Thursday, May 31, 2007

Trees for tourists

There has been some discussion lately on local radio about how the Corner Brook Pulp and Paper Mill (arguably the reason why there is a Corner Brook, or at least, why Corner Brook can boast of being Newfoundland's "Second City") can not harvest upwards of 25% of its trees because they are in areas that have become increasingly popular with tourists. The mill has had to import wood from other places because the goverment has been telling them that they don't want to ruin the aesthetics of the landscape for tourists. Given the increasingly competitive market for newsprint, which is mainly what the mill produces (do you read the The New York Times? The paper most likely came from Corner Brook), the mill is upset that it can't get to its own wood.

The mill has asked the provincal government to create a resource strategy that would clarify some priorities so they can plan for the future but the government is being a little vague, side-stepping the real questions with broad statements about supporting all industries and economic sectors, etc., etc..

It will be very interesting to see what will happen now that a major economic player like the mill has bumped up against everyone's new favorite belle at the ball, the tourism industry.


v said...

Hi Robyn,

I was just checking the site to see whether or not it was back up, and I thought I'd add my toonie's worth to the lumber discussion. :)

The government is in a tricky spot. On the one hand, it's beholden to Kruger (the company that owns the mill; you may also hear it referred to as "Bowaters"), a lease-holder of major tracts of Crown land, but on the other hand, the government does not want to irk the ire of the population.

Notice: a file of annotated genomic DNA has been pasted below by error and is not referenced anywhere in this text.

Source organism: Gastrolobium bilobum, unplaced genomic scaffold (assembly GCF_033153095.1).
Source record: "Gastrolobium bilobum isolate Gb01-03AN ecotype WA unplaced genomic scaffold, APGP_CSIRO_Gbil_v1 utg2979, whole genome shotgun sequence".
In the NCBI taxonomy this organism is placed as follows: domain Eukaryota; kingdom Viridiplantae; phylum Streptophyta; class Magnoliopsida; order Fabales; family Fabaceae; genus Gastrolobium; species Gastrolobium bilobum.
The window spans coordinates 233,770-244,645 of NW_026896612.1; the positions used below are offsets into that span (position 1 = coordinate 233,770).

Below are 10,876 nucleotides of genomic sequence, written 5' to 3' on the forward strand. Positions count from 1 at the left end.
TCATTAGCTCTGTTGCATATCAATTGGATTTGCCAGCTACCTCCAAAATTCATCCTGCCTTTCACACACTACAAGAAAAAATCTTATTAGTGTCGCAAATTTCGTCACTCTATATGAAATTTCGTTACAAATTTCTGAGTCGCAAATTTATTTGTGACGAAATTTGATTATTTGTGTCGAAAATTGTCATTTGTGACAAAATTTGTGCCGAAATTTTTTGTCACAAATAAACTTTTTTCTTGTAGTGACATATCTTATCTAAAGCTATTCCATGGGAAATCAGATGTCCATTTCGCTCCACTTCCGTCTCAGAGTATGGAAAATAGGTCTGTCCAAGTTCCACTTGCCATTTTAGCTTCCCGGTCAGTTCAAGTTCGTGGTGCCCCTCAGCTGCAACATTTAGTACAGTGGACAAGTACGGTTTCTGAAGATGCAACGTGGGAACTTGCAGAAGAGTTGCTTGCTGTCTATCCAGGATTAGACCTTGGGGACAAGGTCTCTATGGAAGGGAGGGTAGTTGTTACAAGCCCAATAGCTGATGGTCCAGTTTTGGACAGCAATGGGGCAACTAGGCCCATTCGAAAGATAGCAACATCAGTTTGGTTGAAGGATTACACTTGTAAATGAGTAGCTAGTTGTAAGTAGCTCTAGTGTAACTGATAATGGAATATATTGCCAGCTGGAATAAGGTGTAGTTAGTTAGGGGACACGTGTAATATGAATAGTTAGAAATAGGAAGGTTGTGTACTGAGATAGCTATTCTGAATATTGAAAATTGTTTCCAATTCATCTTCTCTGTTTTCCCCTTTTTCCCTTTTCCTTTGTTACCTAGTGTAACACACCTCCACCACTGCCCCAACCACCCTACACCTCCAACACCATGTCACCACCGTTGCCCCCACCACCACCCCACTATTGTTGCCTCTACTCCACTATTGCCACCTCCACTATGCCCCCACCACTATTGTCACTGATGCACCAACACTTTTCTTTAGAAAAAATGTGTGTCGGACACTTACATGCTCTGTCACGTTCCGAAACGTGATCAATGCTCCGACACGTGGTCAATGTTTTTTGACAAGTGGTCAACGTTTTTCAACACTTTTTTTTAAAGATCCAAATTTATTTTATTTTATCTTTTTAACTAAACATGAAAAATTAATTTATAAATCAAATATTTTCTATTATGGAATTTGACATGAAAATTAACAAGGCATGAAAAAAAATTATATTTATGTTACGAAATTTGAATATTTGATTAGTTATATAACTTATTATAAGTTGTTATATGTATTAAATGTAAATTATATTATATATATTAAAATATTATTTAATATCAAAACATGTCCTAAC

After all, Newfoundlanders have been collecting and using lumber from Crown land for home building and heating purposes, since the first fishing families over-wintered here.

In modern times, Kruger now controls the Crown land that has the "best" lumber on it. That leaves Crown deed-holders leasing cabin plots from the old logging camps, where the lumber on the land is second-growth. That's still quality lumber though, for almost everyone. Note the word "almost". :)

So Kruger's diminishing land areas are encroached on even further, once you take the "poachers" (that can't be the right word) into consideration.

Many people have their own small-scale mills, to process the lumber they collect (wherever they get it from), and do so freely. Once lumber has been processed on a home mill, it is unfit for commercial processing.

So, if Kruger catches you just after you've "collected" logs from company-controlled Crown land, you're cooked. You lose the logs, you lose your mill, there are fines and charges, etc., etc.

Once the logs are processed on a home mill however, the company is in a "too bad so sad" bind, and Buddy gets his camp built with commercial-quality lumber for only the cost of the diesel to run the generator. :)

So, that's another reason the government is deliberately staying vague. Crown land use and distribution is always a thorny issue. Here, it's more a matter of the government trying to stay out of the potentially ugly crossfire between a major corporation, and deed-holders living here, who've got title records going back a couple of hundred years.

Robyn said...

Hi V,

Thanks for your comment. I hadn't thought about the issue(s) you mentioned at all. I was reacting to an interview on CBC with a mill rep. who specifically mentioned that the increased tourism on the west coast, particularly the corridor from Corner Brook to Deer Lake and Deer Lake to Gros Morne. It also is the site of prime logging land. He described the situation very much in terms of tourism vs. the mill. But you add a very interesting wrinkle that actually makes the whole thing make more sense.